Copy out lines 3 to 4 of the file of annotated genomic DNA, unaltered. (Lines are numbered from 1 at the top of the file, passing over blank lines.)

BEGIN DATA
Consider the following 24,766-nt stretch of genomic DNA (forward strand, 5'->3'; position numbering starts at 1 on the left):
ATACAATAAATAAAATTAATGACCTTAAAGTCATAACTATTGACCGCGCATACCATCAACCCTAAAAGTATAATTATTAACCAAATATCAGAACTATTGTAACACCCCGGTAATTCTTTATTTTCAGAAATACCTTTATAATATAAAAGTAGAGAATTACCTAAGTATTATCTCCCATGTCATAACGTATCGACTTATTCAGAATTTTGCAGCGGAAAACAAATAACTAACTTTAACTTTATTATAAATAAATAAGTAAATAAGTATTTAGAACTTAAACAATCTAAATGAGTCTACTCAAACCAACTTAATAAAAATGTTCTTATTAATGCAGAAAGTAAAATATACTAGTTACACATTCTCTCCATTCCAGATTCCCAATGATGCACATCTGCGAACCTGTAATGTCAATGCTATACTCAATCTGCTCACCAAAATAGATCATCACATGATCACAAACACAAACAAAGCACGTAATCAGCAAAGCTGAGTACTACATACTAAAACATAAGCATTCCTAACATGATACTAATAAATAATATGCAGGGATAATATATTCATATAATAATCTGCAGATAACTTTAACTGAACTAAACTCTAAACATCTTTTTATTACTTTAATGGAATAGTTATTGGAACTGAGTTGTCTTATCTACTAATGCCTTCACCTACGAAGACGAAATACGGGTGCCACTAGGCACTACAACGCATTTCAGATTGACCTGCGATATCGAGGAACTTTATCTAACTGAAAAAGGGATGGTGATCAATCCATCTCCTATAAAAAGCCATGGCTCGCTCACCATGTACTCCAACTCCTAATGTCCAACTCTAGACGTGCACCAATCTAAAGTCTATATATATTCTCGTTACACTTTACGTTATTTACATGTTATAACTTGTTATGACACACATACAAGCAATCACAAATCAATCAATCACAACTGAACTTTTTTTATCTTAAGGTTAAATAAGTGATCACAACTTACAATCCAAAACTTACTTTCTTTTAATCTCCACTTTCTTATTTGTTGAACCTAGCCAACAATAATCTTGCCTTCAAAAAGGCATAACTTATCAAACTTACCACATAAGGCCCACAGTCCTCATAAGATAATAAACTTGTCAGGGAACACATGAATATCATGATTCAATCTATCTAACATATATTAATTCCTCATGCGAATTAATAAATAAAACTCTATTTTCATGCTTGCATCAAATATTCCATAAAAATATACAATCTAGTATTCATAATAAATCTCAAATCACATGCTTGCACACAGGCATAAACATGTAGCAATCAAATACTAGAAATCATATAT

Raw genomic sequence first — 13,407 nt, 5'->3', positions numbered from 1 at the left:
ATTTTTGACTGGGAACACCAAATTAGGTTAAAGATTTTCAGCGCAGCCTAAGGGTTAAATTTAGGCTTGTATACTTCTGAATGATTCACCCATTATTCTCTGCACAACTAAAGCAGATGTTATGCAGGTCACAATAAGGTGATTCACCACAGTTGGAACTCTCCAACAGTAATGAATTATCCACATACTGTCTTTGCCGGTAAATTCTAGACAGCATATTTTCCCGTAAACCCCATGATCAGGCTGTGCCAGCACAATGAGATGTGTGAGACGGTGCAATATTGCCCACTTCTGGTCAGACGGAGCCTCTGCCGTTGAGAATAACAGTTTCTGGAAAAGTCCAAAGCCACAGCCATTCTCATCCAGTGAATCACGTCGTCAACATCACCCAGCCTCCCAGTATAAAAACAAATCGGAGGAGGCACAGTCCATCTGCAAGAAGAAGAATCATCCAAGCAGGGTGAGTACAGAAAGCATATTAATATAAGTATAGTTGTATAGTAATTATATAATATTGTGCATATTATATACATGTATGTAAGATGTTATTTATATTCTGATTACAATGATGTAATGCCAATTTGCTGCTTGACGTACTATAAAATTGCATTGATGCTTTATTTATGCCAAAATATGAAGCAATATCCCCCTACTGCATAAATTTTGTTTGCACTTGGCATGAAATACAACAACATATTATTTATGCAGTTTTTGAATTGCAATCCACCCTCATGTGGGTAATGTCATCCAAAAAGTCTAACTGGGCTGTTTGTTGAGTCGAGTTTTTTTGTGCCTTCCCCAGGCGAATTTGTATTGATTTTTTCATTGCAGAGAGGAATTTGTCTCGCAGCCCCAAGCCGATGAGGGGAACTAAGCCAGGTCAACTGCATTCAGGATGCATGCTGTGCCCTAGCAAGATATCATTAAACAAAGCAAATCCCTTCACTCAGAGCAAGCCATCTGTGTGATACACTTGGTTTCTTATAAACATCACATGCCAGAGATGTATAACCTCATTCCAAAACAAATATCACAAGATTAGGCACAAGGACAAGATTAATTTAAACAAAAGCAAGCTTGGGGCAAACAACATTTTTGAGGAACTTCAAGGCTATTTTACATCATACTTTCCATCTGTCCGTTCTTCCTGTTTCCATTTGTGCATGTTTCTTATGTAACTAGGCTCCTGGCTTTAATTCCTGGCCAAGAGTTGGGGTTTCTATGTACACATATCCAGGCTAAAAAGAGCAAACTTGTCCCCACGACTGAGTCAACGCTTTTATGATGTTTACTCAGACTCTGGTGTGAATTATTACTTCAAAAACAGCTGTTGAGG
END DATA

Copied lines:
Raw genomic sequence first — 13,407 nt, 5'->3', positions numbered from 1 at the left:
ATTTTTGACTGGGAACACCAAATTAGGTTAAAGATTTTCAGCGCAGCCTAAGGGTTAAATTTAGGCTTGTATACTTCTGAATGATTCACCCATTATTCTCTGCACAACTAAAGCAGATGTTATGCAGGTCACAATAAGGTGATTCACCACAGTTGGAACTCTCCAACAGTAATGAATTATCCACATACTGTCTTTGCCGGTAAATTCTAGACAGCATATTTTCCCGTAAACCCCATGATCAGGCTGTGCCAGCACAATGAGATGTGTGAGACGGTGCAATATTGCCCACTTCTGGTCAGACGGAGCCTCTGCCGTTGAGAATAACAGTTTCTGGAAAAGTCCAAAGCCACAGCCATTCTCATCCAGTGAATCACGTCGTCAACATCACCCAGCCTCCCAGTATAAAAACAAATCGGAGGAGGCACAGTCCATCTGCAAGAAGAAGAATCATCCAAGCAGGGTGAGTACAGAAAGCATATTAATATAAGTATAGTTGTATAGTAATTATATAATATTGTGCATATTATATACATGTATGTAAGATGTTATTTATATTCTGATTACAATGATGTAATGCCAATTTGCTGCTTGACGTACTATAAAATTGCATTGATGCTTTATTTATGCCAAAATATGAAGCAATATCCCCCTACTGCATAAATTTTGTTTGCACTTGGCATGAAATACAACAACATATTATTTATGCAGTTTTTGAATTGCAATCCACCCTCATGTGGGTAATGTCATCCAAAAAGTCTAACTGGGCTGTTTGTTGAGTCGAGTTTTTTTGTGCCTTCCCCAGGCGAATTTGTATTGATTTTTTCATTGCAGAGAGGAATTTGTCTCGCAGCCCCAAGCCGATGAGGGGAACTAAGCCAGGTCAACTGCATTCAGGATGCATGCTGTGCCCTAGCAAGATATCATTAAACAAAGCAAATCCCTTCACTCAGAGCAAGCCATCTGTGTGATACACTTGGTTTCTTATAAACATCACATGCCAGAGATGTATAACCTCATTCCAAAACAAATATCACAAGATTAGGCACAAGGACAAGATTAATTTAAACAAAAGCAAGCTTGGGGCAAACAACATTTTTGAGGAACTTCAAGGCTATTTTACATCATACTTTCCATCTGTCCGTTCTTCCTGTTTCCATTTGTGCATGTTTCTTATGTAACTAGGCTCCTGGCTTTAATTCCTGGCCAAGAGTTGGGGTTTCTATGTACACATATCCAGGCTAAAAAGAGCAAACTTGTCCCCACGACTGAGTCAACGCTTTTATGATGTTTACTCAGACTCTGGTGTGAATTATTACTTCAAAAACAGCTGTTGAGG